Investors began 2013 the most bullish in two years, buying global banks and European stocks, and holding the lowest level of protection against losses since before the collapse of Lehman Brothers Holdings Inc. in 2008, a Bank of America Corp. survey showed.
A net 51 percent of global fund managers, who together oversee about $586 billion, said they were overweight equities in January, four times the level at the start of 2012 and the most since February 2011. Risk appetite surged to the highest since January 2004, according to the survey.
“Global investor bullishness has massively surged in January,” John Bilton, European investment strategist at Bank of America’s Merrill Lynch unit, said at a press conference in London. “Surging global growth expectations have had an impact on asset-allocation views and cash levels are markedly down.”
The MSCI World Index has climbed 3.1 percent since the start of the year, reaching a 20-month high on Jan. 11, as U.S. lawmakers agreed on a compromise budget, avoiding tax increases and spending cuts that had threatened to push the world’s largest economy into a recession.
Alcoa Inc. kicked off the U.S. quarterly earnings season with revenue that exceeded analysts’ estimates. Almost 80 percent of the 30 Standard & Poor’s 500 Index companies to have reported quarterly earnings so far have beaten forecasts, according to data compiled by Bloomberg.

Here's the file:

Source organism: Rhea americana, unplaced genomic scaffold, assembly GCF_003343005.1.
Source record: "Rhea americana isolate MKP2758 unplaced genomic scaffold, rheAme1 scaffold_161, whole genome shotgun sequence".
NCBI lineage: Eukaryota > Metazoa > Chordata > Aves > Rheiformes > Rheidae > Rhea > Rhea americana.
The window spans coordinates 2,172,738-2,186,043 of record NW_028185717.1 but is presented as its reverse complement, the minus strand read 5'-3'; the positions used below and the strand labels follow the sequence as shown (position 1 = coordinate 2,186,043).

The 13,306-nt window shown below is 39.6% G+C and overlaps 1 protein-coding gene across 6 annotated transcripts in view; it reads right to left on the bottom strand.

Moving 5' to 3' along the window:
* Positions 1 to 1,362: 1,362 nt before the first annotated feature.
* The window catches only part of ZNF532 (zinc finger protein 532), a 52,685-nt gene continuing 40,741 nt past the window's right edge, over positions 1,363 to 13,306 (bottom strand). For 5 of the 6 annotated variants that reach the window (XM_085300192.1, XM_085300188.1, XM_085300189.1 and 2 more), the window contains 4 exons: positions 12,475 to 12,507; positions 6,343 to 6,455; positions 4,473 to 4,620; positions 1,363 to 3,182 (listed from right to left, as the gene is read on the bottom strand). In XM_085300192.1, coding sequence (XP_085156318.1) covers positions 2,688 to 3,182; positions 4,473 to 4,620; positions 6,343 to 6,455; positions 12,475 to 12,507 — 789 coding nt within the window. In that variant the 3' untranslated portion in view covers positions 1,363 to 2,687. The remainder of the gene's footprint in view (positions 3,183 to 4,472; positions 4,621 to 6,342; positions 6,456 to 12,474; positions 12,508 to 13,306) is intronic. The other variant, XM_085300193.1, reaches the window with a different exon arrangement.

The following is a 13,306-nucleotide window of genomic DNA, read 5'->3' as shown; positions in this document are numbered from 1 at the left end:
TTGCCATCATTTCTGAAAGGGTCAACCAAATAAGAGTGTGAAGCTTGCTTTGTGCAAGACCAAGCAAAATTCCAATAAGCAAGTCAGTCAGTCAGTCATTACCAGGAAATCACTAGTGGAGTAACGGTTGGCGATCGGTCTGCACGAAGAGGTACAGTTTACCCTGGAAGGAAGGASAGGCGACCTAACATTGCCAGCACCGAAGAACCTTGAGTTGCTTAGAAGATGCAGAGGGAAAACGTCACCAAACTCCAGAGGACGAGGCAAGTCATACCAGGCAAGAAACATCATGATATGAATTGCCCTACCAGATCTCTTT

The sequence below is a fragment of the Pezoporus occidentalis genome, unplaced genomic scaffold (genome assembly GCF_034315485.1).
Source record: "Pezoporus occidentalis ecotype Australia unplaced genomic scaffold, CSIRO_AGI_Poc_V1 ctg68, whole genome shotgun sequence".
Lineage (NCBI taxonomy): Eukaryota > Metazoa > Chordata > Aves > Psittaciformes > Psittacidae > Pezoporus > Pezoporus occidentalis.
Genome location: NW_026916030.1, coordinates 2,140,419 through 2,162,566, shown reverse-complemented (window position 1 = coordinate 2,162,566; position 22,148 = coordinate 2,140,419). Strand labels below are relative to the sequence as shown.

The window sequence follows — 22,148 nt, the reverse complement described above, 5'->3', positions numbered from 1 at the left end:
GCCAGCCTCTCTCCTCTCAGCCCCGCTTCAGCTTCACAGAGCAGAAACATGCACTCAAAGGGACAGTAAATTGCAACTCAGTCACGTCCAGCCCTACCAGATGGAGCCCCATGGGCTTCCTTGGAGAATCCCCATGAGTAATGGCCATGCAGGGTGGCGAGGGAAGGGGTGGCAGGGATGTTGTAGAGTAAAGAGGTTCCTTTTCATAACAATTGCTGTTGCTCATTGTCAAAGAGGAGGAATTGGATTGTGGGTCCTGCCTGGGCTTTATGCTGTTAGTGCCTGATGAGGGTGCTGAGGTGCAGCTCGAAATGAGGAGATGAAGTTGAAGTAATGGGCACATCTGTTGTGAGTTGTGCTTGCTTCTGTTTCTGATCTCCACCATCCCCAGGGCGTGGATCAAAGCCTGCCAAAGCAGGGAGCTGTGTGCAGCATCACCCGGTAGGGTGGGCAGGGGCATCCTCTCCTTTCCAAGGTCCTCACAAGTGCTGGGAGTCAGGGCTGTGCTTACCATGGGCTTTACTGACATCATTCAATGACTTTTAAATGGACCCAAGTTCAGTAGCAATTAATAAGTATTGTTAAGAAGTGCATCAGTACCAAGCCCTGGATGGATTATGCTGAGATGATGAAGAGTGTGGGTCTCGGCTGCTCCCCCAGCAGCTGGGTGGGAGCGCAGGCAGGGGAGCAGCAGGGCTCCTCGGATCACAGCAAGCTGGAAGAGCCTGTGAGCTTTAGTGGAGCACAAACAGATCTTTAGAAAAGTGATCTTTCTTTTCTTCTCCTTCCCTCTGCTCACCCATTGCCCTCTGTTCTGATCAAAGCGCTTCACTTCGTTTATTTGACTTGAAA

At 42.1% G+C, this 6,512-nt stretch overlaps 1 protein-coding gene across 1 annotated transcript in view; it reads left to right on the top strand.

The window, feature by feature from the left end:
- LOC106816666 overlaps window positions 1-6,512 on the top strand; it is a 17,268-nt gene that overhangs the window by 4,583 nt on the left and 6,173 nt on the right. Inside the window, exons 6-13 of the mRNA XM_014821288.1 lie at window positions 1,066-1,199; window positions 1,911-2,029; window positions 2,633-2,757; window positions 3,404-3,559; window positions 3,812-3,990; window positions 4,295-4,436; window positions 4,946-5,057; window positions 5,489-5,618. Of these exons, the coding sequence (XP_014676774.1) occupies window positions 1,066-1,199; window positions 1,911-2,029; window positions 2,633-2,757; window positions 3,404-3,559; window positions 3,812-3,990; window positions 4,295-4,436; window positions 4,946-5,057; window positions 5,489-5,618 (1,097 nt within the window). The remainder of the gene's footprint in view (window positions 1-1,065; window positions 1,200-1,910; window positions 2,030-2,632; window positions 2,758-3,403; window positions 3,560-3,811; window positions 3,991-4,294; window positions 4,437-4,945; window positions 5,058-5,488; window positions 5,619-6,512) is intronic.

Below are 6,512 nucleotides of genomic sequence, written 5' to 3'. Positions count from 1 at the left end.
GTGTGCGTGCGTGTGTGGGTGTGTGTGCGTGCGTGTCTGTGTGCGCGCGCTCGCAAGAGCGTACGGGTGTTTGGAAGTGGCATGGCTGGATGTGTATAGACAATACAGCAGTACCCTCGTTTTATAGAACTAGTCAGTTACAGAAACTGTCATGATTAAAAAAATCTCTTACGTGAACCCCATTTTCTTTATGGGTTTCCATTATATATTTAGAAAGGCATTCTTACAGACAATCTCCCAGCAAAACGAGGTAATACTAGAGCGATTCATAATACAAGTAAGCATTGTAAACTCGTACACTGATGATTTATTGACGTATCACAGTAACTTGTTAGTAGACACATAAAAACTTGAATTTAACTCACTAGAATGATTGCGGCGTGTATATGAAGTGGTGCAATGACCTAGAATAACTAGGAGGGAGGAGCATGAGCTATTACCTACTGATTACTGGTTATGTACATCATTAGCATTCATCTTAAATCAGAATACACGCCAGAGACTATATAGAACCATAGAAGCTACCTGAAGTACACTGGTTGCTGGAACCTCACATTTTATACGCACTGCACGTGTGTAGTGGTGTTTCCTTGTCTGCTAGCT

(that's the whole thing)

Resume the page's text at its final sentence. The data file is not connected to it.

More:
“Investors are growing increasingly confident about the growth outlook,” wrote Michael Hartnett, BofA’s chief global equity strategist in the report. We have also seen the “first overweight of global banks since February 2007. That is perhaps the boldest message this month.”
A net 3 percent of respondents said they were overweight lenders in January, meaning that investors hold more banks than are represented in benchmark indexes. They also increased their holdings in technology companies and industrials while reducing their investments in so-called defensive industries such as utilities and drugmakers.
Holdings in euro-area equities surged in January, with 15 percent now overweight, the biggest allocation since January 2008. Some 7 percent were overweight in December. The percentage of investors taking out protection against declining equity markets for the next three months also fell in January to the lowest level since at least February 2008.
Optimism in Japanese stocks increased with money mangers overweight the country for the first time since July 2011. By contrast, allocations to the U.S. stock market continued to slide, with a net 3 percent of respondents owning less than global benchmarks. That’s the first underweight in 18 months.
“In our view, investors are counting on emerging markets, Europe and Japan to outperform the U.S. equities should risk assets continue to rally in the first quarter,” Hartnett wrote. “Clearly for risk assets to remain bid, growth and earnings data will need to accelerate before the second quarter.”
The global survey, which included 190 respondents, was conducted from Jan. 4 to Jan. 10.